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The World Health Organization estimates that 280 million people around the world have depression, with steady increases during the COVID-19 pandemic. With that in mind, there are a lot of misconceptions about depression. There is this false narrative that it looks the same on everyone or that if someone has depression it’s noticeable…they simply appear sad. In reality, it affects people differently and many are very good at hiding it – and I am one of them. I was so good at masking my pain that no one suspected anything was wrong. Truthfully, I wanted it that way. I did not want anyone in my life to worry nor did I want to be vulnerable. So, I just kept putting the facade up that all was well. It worked until it didn’t.

My circumstances changed when the beginning of 2021 brought the worst few months of my life. I truly thought I was never going to experience genuine happiness. I couldn’t even remember the last time I did. I felt like I was playing a character who had to act like she was thriving and I didn’t want to do that anymore. I ultimately started therapy and would not be where I am today without it. Hearing the words that I had high-functioning depression was weird. I wanted to be in denial but getting the confirmation from a professional made it real. I eventually arrived at the acceptance stage and have been working on myself ever since.

One of the most important realizations I’ve had in therapy is that every feeling is temporary. At the end of the day, I am the one who feels my emotions. My emotions are not my identity. It’s normal to want to get stuck in sadness because that is what’s comfortable for you, but that habit has to be broken. Not all positive change feels positive at first.

I wanted to share a small glimpse into my journey with depression in honor of October being Depression Awareness Month; because the only way to destigmatize anything is to talk about it. Here are some gentle reminders if you are silently struggling:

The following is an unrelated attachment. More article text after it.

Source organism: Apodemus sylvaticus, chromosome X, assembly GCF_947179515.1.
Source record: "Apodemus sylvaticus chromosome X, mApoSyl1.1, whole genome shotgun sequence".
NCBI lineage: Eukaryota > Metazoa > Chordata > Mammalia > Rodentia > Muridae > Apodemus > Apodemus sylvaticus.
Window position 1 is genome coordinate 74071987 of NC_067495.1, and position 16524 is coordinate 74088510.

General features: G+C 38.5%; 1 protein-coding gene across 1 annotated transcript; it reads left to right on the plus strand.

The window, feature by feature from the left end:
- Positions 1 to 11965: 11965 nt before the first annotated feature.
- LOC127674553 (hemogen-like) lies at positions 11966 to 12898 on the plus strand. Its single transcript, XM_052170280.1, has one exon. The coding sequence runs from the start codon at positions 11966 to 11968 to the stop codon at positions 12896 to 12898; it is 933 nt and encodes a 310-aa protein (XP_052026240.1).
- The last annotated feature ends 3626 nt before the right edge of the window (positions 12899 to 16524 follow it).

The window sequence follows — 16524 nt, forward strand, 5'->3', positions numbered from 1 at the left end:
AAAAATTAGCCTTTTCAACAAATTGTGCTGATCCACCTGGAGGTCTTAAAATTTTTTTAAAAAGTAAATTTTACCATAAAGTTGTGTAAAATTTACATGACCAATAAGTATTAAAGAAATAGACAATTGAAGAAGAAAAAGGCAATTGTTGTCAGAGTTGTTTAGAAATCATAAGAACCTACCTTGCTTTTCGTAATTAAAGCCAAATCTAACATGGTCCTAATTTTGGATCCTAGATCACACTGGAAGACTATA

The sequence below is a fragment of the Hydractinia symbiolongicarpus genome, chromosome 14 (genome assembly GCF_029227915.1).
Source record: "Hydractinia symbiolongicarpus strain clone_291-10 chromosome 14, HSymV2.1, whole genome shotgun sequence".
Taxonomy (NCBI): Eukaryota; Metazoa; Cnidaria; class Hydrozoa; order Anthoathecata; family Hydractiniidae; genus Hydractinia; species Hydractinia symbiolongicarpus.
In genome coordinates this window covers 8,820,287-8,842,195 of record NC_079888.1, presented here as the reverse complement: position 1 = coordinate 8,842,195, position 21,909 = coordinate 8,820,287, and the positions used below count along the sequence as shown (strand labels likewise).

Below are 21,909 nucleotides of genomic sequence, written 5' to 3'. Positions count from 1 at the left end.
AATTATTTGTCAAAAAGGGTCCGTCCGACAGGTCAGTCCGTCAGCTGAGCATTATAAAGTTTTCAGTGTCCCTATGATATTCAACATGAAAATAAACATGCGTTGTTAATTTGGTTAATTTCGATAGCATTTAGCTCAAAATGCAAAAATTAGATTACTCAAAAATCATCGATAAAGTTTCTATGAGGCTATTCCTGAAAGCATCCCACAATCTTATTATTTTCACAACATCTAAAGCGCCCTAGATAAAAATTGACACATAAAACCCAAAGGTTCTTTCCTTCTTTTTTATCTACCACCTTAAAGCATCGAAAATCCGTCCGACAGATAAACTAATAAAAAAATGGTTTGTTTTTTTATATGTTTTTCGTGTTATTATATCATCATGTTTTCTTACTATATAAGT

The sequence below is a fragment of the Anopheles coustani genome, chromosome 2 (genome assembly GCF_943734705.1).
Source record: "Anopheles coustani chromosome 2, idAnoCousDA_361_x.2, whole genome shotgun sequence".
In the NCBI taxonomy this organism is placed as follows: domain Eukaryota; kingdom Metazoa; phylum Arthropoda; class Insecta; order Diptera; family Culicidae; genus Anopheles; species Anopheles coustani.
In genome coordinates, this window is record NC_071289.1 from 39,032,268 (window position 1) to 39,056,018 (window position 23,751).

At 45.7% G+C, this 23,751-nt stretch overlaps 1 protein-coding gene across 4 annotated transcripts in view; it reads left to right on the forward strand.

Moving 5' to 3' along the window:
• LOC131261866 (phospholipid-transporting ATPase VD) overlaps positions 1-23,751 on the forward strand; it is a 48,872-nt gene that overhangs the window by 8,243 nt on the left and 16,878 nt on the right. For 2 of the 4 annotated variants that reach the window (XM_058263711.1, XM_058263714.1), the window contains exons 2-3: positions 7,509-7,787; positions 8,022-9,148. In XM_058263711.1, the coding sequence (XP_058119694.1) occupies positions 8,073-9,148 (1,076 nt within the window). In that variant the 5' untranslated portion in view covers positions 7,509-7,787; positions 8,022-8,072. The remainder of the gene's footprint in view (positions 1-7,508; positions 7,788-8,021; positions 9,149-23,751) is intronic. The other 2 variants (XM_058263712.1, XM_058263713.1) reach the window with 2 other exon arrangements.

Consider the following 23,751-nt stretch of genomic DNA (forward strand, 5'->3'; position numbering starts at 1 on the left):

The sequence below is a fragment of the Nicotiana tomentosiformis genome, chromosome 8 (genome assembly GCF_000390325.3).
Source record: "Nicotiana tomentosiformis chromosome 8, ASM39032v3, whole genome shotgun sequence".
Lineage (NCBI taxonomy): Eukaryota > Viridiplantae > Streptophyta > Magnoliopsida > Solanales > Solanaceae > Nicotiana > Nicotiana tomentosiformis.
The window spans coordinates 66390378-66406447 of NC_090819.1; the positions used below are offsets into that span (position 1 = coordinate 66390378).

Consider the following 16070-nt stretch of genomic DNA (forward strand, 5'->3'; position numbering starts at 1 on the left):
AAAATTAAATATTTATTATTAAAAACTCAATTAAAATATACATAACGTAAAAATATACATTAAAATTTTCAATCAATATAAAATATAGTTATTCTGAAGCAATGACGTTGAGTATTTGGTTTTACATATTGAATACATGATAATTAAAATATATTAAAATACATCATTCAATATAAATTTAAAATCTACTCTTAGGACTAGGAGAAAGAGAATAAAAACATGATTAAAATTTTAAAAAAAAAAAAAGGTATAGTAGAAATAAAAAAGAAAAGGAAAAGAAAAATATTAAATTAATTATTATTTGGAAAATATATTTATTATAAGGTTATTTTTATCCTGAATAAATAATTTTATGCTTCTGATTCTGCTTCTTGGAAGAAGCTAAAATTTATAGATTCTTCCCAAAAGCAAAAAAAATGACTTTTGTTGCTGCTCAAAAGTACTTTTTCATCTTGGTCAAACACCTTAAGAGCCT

1. Healing isn’t linear. I cannot emphasize this enough. Some days will be better than others – and that’s okay. I have moments where I feel really good, but other times I cannot stop crying. Depressive episodes may occur, but are never permanent. I used to believe I was regressing, but it’s all a part of the journey. Feeling your emotions instead of avoiding them allows you to accept that they are present, then enables you to let them go. 
  2. Surround yourself with a strong support system. As tempting as it is to isolate yourself, doing so will only make you more sad. Having a person that you feel comfortable opening up to makes all the difference. I’ll never forget the weight that was lifted off my shoulders when I confided in someone and they made me feel supported. There are people out there who will create a safe space for you to be your true self and walk side by side with you through the good and bad. There will always be someone who cares. 
  3. Be kind to yourself. Seriously. You can only handle so much and it’s okay to not be okay. Living with depression is exhausting. Allow yourself to rest. 
  4. Think about the little goals you achieve each day. They are just as important as the big ones. Whether that’s brushing your teeth, showering, eating a meal, moving your body, or talking to a friend, they all matter. Celebrate those victories! 
  5. Get professional help. Depression is a battle you shouldn’t have to fight solo. Asking for help does not make you weak, but rather courageous. If you are currently a college student, check out your student health center for access to mental health resources. Many campuses offer free counseling services. 

If you think you are struggling with depression, I want you to know that you are not alone and it is not your fault. I encourage you to be proactive and pursue therapy instead of waiting until things get really bad. Depression is not all that you are. Your feelings are valid and there is light at the end of the tunnel, even if you can’t see it yet. It took some time for me to get there too, but I finally found it.


UC Irvine Counseling Center: https://counseling.uci.edu/, Phone: 949.824.6457

National Suicide Prevention Lifeline: 1-800-273-TALK (8255) for English, 1-888-628-9454 for Spanish

Crisis Text Line: Text SIGNS to 741741 for 24/7, anonymous, free crisis counseling

LGBTQ+ support: https://www.thetrevorproject.org/get-help/

Kaitlyn is a third-year majoring in psychological science. She was born and raised in Southern California and loves taking therapeutic drives down PCH. She is passionate about mental health awareness, fashion, Harry Styles and making memories with her friends.
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